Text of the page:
Parliament to open daycare
By Messenger Staff
Monday, April 2Last week, an amendment to the Constitution was introduced which lowers the qualifying age for Parliament from 25 to 21. So as soon as you are 21 you can become an MP, regardless of education, experience, or other unnecessary qualifications.
Our glorious legislators passed this initiative by 80 votes, even though the opposition was not in favour of the change. Chair of the Parliamentary Judiciary Committee, Pavle Kublashvili, believes that youth deserve a chance to contribute to political life, as well as represent their town or region. Low ages for serving in legislatures are common practice Europe, where the minimum age for voting and serving in a parliament are both 18 in many countries. We do not envy any country with such young MPs.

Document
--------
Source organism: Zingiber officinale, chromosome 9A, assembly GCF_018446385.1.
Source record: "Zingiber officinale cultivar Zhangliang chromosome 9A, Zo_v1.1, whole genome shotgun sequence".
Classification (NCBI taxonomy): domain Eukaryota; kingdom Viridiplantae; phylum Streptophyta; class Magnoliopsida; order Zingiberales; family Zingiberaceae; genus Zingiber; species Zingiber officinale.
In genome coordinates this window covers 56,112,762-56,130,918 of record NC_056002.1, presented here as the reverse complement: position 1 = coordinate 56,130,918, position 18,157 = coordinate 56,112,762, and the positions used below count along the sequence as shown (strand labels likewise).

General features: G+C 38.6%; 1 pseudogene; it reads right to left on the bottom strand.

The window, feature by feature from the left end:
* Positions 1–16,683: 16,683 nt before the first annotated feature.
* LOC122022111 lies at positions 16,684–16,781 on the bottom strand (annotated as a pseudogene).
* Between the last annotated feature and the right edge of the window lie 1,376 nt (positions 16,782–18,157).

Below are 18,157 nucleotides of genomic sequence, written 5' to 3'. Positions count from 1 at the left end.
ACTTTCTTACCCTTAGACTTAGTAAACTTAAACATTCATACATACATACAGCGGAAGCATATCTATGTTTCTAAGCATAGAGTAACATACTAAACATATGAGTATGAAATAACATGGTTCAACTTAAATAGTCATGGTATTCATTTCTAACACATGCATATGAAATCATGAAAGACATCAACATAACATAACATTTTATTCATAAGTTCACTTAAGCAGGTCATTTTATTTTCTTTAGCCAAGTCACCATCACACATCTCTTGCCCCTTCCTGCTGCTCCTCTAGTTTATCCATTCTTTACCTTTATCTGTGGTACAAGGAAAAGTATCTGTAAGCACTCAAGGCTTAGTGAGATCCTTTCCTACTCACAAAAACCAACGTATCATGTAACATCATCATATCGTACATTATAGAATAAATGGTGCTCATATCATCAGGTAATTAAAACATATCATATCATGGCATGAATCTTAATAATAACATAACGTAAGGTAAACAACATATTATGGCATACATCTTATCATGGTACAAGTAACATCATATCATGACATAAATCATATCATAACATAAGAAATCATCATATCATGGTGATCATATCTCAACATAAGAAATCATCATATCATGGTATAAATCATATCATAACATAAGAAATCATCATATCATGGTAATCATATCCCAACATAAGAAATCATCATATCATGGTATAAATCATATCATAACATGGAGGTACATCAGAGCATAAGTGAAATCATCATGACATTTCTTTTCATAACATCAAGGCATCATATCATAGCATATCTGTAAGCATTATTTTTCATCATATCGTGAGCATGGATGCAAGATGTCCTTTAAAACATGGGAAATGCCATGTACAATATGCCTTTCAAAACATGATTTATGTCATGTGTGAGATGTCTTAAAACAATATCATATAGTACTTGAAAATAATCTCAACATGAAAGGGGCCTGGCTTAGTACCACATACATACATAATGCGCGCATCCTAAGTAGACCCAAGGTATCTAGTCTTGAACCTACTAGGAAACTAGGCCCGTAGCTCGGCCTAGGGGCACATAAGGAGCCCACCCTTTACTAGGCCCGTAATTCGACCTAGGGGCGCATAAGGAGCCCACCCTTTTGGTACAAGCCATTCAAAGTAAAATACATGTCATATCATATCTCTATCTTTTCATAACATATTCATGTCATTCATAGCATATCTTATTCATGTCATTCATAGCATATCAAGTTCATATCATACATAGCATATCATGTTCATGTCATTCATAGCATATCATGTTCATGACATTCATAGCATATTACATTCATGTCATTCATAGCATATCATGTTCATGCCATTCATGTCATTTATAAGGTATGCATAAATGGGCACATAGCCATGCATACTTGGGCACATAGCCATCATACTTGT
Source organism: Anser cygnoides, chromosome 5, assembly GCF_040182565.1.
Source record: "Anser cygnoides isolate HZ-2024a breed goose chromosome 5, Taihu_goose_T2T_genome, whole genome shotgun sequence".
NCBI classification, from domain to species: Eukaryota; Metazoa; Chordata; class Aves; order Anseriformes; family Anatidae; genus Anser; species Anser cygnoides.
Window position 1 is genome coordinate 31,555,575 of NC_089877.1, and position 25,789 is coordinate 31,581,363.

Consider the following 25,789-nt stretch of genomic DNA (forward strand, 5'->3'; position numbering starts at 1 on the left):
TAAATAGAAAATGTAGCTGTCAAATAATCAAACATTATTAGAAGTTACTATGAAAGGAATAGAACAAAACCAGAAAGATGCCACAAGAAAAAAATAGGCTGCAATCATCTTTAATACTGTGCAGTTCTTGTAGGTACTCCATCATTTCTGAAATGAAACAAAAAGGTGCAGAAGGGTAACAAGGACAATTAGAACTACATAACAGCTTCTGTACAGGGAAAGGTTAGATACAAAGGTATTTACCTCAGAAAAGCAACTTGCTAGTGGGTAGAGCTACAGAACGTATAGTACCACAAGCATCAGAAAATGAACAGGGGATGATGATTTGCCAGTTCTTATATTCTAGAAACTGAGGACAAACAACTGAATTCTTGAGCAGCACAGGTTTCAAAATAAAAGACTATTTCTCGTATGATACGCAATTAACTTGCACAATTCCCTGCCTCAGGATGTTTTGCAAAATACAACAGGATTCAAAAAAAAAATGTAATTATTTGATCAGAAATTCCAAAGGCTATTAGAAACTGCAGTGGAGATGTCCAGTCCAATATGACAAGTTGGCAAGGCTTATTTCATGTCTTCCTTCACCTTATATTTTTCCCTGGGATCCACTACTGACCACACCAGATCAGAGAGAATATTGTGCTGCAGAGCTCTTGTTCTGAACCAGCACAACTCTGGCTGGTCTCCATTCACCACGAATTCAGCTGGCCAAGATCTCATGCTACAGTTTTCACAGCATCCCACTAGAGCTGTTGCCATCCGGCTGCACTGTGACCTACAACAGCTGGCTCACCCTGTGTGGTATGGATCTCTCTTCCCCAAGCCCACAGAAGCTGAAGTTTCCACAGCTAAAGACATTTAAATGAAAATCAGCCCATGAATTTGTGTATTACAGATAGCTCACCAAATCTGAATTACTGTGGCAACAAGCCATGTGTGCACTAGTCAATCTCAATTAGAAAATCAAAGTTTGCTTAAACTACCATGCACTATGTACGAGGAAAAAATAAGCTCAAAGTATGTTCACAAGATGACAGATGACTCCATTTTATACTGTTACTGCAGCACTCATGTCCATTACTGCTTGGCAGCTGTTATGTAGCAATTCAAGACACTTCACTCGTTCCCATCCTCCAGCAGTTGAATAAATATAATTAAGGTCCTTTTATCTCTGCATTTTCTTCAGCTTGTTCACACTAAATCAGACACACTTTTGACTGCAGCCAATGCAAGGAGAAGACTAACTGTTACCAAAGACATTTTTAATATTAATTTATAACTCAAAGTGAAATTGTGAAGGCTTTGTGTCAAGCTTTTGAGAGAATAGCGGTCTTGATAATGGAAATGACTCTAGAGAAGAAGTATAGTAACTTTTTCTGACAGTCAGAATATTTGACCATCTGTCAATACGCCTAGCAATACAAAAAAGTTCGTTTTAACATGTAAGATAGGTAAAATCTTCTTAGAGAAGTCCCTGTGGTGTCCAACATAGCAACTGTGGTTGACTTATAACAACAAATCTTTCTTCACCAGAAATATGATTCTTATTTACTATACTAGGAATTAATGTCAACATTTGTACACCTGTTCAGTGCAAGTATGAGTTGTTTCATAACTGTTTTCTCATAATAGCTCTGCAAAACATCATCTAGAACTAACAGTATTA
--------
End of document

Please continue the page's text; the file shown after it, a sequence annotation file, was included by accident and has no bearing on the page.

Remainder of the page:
The non-parliamentary opposition have also assessed the amendment as misguided. Lawyer Zakaria Kutsnashvili believes that either the government wants to distract the population from serious things, or the administration has problems attract experienced people over 25, while they can easily manipulate young candidates. Many members of the opposition argue that to be an MP means to place a large burden of responsibility on one's shoulders. This requires not only basic education, but professional training, life experience, and the wisdom gained through time. Standard Georgian schooling last for 12 years, so there is a chance that a 21-year-old candidate could still be a student, and have not received any higher or professional training.
Analysts are split on the matter, with some citing examples of very young people ruling countries throughout history. Georgia has its own example, as its famed King David the Builder took the throne at age 16. Others believe that even the current requirement is too low, and the age to qualify for Parliament should be 35 or 40.
We can't help but link this decision to other big change coming to Parliament – its move from Tbilisi to Kutaisi. The date for the first session there was moved up from May 26 to May 1. These decisions are only serving to confuse the public – and make them unhappy with a government that is distracted by this changes, and not major issues.